On August 27, Senate Bill 1447 was gutted-and-amended from a bill dealing with mortgages to a bill on small business tax credits. SB 1447 is jointly authored by Senators Steve Bradford and Anna Caballero, as well as Assembly Member Sabrina Cervantes. SB 1447 would add Sections 6902.7, 2902.8, 17053.72, and 23627 to Revenue and Taxation Code to create a tax credit for small businesses.
SB 1447 would allow a credit against either personal income or corporate income taxes for one calendar year to a qualified small business employer that receives a tentative credit reservation for claiming the credit. The amount of the credit would be $1,000 for each net increase in qualified employees, up to a maximum of $100,000 per qualified small business employer. The employer would allow an irrevocable election to apply the credit against qualified sales and used taxes imposed for reporting period January 1, 2021 through April 30, 2026.
The small business employer would be required to submit an application to the Department of Tax and Fee Administration (CDTFA) for a tentative credit reservation. CDTFA would be required to allocate the credit reservations on a first-come, first-served basis up to a total of $100 million. The bill would also create a Small Business Hiring Credit Fund for the purpose of applying the credits allowed under this bill against qualified sales and use taxes.
Section One of the bill adds Section 6902.7 to the Revenue and Taxation Code. It defines the terms “qualified small business employer,” “credit amount,” and “qualified sales or use taxes.” CDTFA is required to allow a qualified small business employer that received a tentative credit reservation and who made an irrevocable election to apply the small business hiring credit amount against their qualifies sales and use taxes between January 1 or March 1, 2021 (depending on the type of filer) and April 30, 2021. Any excess credit is carried over, but is not refunded to the taxpayer.
The Small Business Hiring Credit Fund is also created in the State Treasury for the sole purpose of applying the small business hiring credits allowed by this law. Any remaining monies as of June 1, 2026 are transferred to the General Fund.
Section Two of the bill adds Section 6902.8 to the Revenue and Taxation Code. A qualified small business employer is required to submit an application to CDTFA in the form and manner prescribed by CDTFA for a tentative credit reservation amount. The application must include specified information, such as net increase in qualified employees, whether an irrevocable election to apply the credit against sales and use taxes is made, as well as any other information that CDTFA believes is necessary.
The application to CDTFA must be made between December 1, 2020 and January 1, 2021. The aggregate amount of tax credits that may be allocated cannot exceed $100,000,000. CDTFA must allocate the tentative credit reservations on a first-come, first-served basis. The tentative credit reservation amount must be equal to the net increase in qualified employees reported on the application multiplied by $1,000 per employee. The total amount cannot excess $100,000 per qualified small business employer.
CDTFA must promptly notify (no more than 30 days is allotted) the applicant of the tentative credit reservation amount. CDTFA must report periodically on its website regarding the aggregate credit reservation amounts and the remaining credit amount available for allocation. CDTFA must provide the Franchise Tax Board any information by each applicant.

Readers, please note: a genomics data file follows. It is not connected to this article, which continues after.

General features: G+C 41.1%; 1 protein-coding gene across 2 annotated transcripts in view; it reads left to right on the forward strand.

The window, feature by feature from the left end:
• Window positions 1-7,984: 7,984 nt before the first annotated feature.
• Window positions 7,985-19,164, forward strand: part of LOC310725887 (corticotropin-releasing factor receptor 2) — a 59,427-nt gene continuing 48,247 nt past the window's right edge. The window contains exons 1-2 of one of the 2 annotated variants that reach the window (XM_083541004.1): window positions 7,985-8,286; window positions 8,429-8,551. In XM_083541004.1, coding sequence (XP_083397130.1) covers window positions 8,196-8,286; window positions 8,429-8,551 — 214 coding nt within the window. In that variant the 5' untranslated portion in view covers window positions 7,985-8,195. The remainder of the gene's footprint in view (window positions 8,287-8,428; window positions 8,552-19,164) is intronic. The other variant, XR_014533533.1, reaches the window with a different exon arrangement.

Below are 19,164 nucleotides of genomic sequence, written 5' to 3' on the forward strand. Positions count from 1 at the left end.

Section Three of the bill adds Section 17053.72 to the Revenue and Taxation Code. This is the personal income tax law section. It allows for each taxable year beginning on or after January 1, 2022 and before January 1, 2021 a small business hiring credit against “net tax” to a qualified small business employer that receives a tentative credit reservation in an amount of $1,000 for each net increase in qualified employees. The credit cannot exceed $100,000 for any qualified small business employer.
It defines “monthly full-time equivalent,” “qualified employee,” “qualified small business employer,” “qualified wages,” and “time base”. “Qualified small business employer” means a taxpayer who, as of December 31, 2019, employed 100 or fewer employees and has a 50% decrease in gross receipts for the three-month period from April 1, 2020 through June 30, 2020 versus the same three-month period in 2019. A small business employer does not include any taxpayer who is required to be included in a combined report.
Any excess credit may be carried over to reduce the “net tax” in the following year and succeeding four years until the credit is exhausted. Any deduction allowed for qualified wages must be reduced by the amount of the credit allowed. A credit allowed is only for credits claimed on timely filed original returns. This provision of law remains in effect until December 1, 2021 and then it is repealed.
Section Four of the bill adds Section 23627 to the Revenue and Taxation Code. This is the corporate income tax law section. Section Four contains the same language that is in Section Three of the bill.
Section Five of the bill provides language to comply with Section 41 of the Revenue and Taxation Code to provide evaluation criteria for the credit. The purpose of this credit is “to provide financial relief for the economic disruptions resulting from COVID-19 that have resulted in unprecedented job losses.” In order to measure whether the credits achieve their intended purposes, there are specified performance indicated. By April 1, 2022, the FTB must report to the Legislature information related to the credits claimed.
Section Six of the bill provides that the bill is a tax levy and goes into immediate effect once it is signed into law by the Governor.
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